The uneven distribution of urban services has been the subject of debate in the urban studies literature, and yet no consensus has been reached upon its determinants. This article reexamines this puzzle by looking at variation in post-Hurricane Katrina building permit issuance in New Orleans. Focusing on the potential effect of civic competence on urban service delivery patterns, I test a hypothesis that the number of building permits and the speed of permit issuance are positively associated with the degree of community participation in local politics. Results indicate that local political participation not only contributes to increasing the number of permits but also facilitates the permit issuance process.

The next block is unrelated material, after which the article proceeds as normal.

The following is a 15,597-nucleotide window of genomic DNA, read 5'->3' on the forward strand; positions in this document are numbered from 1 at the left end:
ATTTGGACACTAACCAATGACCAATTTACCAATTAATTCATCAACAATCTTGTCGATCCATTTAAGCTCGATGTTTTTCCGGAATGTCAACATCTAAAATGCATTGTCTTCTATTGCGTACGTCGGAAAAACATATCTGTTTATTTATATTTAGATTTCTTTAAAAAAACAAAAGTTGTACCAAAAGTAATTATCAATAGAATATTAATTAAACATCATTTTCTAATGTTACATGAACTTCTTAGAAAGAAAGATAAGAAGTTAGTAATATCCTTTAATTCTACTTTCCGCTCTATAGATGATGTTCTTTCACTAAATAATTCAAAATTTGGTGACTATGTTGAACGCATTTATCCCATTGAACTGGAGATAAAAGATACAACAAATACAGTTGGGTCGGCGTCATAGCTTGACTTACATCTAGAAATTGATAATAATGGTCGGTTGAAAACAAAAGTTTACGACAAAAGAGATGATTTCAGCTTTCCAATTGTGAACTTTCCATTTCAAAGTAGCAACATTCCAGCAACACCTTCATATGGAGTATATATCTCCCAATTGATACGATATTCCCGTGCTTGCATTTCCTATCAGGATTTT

Bibliographical noteFunding Information:
The author(s) disclosed receipt of the following financial support for the research, authorship, and/or publication of this article: This study was partly supported by a Doctoral Dissertation Research Improvement Grant from the National Science Foundation.
- building permits
- event-history analysis
- Hurricane Katrina
- urban service delivery